... sure it is, Volumnius. Thou seest the world, Volumnius, how it goes; Our enemies have beat us to the pit: [Low alarums] It is more worthy to leap in ourselves Than tarry till they push us. Good Volumnius, 25 Thou know'st that we two went to school together: Even for that our love of old, I prithee, Hold thou my sword-hilts, whilst I run ...
— The New Hudson Shakespeare: Julius Caesar • William Shakespeare

... was left unprotected. There were at the Feuillans only a few four-pounders without artillerymen, and but 80,000 cartridges. The victualling depots were dispersed throughout Paris. In many Sections the drums beat to arms; the Section of the Theatre Francais had advanced posts even as far as the Pont Neuf, which ...
— Memoirs of Napoleon Bonaparte, Complete • Louis Antoine Fauvelet de Bourrienne

... expressing her thankfulness, making use of scraps of English alternately with the Kowrarega language, and then, suddenly awakening to the recollection that she was not understood, the poor creature blushed all over, and with downcast eyes beat her forehead with her hand, as if to assist in collecting her scattered thoughts. At length, after a pause, she found words to say: "Sir, I am a Christian, and would rather go back to my own friends." At the same tune, it was remarked by every ...
— Chambers's Edinburgh Journal, No. 432 - Volume 17, New Series, April 10, 1852 • Various

... rights extended from Cranbourne Chase over the South Wiltshire Downs to Salisbury, and the whole territory, about thirty miles broad, was divided into beats or walks, six or eight in number, each beat provided with a keeper's lodge. This state of things continued to the year 1834, when the chase was ...
— A Shepherd's Life • W. H. Hudson

... industry has so much energy of character in those carrying it on to back it up, and to secure a satisfactory result, it appears very strange that we should be able to beat them in the manufacture of their ...
— Recollections of Manilla and the Philippines - During 1848, 1849 and 1850 • Robert Mac Micking

... her because he disliked her; or, it might perhaps be juster to say, that the ill-treatment which she might fairly anticipate would not be of a nature which would much affect her comfort grievously. He would not beat her, nor rob her, nor lock her up, nor starve her. He would either neglect her, or preach sermons to her. For the first she could console herself by the attention of others; and should he preach, perhaps she could preach too,—as ...
— The Eustace Diamonds • Anthony Trollope

... to look so horrified," he drawled. "I won't beat you up nor wreck the furniture. Inadvertently took a few too many, that's all. Nothing else to do, anyhow. Your friend Brooks' Carlton Club is as barren a place as one of your tea fights. They don't do anything much but sit around and drink Scotch and soda, and talk about the market. ...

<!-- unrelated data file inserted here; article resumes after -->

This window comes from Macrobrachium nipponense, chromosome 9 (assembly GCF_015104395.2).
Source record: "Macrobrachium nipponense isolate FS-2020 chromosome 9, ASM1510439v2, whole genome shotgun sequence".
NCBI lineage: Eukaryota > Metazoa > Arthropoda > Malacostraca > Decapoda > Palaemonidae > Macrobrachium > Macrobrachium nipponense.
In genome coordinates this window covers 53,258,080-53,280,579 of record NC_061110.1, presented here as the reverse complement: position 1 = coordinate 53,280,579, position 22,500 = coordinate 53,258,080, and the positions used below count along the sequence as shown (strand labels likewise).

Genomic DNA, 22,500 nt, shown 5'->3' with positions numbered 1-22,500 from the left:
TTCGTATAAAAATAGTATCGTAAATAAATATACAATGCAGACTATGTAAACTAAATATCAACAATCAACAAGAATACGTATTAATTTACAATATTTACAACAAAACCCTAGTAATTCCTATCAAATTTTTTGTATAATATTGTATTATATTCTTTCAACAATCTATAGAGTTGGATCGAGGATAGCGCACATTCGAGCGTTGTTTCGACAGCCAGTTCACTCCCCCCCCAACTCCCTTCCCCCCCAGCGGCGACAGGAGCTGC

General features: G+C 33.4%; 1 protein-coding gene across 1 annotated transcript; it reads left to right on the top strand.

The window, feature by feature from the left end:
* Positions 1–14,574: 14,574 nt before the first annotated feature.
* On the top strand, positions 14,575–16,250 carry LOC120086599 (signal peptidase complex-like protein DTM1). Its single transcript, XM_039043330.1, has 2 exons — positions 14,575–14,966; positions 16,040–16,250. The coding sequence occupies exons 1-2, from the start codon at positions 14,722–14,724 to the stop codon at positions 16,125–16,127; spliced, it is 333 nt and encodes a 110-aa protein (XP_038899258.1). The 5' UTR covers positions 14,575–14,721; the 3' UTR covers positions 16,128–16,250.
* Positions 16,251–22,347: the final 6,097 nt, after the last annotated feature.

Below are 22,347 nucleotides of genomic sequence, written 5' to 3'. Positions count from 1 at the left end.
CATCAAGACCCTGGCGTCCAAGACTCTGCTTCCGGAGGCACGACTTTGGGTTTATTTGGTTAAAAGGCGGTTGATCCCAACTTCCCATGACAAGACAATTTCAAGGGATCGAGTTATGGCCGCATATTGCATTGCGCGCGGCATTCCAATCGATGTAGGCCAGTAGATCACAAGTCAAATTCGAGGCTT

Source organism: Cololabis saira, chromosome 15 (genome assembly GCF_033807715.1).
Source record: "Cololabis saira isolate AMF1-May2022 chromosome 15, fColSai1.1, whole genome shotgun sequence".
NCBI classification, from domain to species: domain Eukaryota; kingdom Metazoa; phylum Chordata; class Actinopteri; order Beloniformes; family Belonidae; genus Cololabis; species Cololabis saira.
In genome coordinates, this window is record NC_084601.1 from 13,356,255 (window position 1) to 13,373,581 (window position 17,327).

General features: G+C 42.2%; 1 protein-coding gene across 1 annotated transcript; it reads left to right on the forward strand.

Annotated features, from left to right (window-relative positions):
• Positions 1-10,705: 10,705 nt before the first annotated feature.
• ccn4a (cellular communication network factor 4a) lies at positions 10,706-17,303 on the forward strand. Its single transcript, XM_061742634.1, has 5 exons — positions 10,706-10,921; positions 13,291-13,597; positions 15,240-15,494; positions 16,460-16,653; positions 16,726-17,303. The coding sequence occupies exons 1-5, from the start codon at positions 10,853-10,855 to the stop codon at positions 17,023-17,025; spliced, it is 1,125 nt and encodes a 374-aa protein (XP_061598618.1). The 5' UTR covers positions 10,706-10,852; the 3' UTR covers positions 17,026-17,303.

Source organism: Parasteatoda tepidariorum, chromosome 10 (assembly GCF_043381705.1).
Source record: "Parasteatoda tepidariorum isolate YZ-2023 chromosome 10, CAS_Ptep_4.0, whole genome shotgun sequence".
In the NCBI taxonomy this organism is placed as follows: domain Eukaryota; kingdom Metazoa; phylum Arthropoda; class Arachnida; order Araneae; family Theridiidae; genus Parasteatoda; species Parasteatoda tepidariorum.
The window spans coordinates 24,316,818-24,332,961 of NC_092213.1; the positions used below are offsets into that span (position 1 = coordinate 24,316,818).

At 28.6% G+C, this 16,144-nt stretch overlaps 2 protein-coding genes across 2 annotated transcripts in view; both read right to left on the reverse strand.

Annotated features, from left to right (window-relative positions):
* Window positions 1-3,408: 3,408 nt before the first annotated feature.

— North of Fifty-Three • Bertrand W. Sinclair

... worthy man, forbade hunting in these happy hills, which gave me an itch to beat their coverts. Last week, while you were away at Naples, I rode in these hills till I could ride no longer, left my horse, lost my way, till in the very heart of the forest I met a girl—indeed, at first my joy ...
— The Proud Prince • Justin Huntly McCarthy

... passed between us. I was in a passion then, for a wonder, and bent upon showing her that I was a dangerous man to provoke; so just to give her a spice of what I could do, I made Larry feel it—and may God forgive me for raising my hand even then to her. But sure he would be a brute that would beat such a woman except by proxy. When it was clear dark we set off, and after crossing the country for two miles, reached my uncle's, where a great many of my friends were expecting us. As soon as we came to the door I struck it two or three times, for that was the sign, and my aunt came out, ...
— The Ned M'Keown Stories - Traits And Stories Of The Irish Peasantry, The Works of - William Carleton, Volume Three • William Carleton

... stock-in-trade, and the smile that accompanied her words were good to see. Jim's heart beat hard beneath his buckskin shirt, and the light in his eyes was one of a hope such as ...
— The One-Way Trail - A story of the cattle country • Ridgwell Cullum

... found among the dogmas of Buddhism, so it has led me to accept many things that have no place there at all. For I have thought that what stirs the heart of man is his religion, whether he calls it religion or not. That which makes the heart beat and the breath come quicker, love and hate, and joy and sorrow—that has been to me as worthy of record as his hopes of a future life. The thoughts that come into the mind of the ploughman while he leads his team ...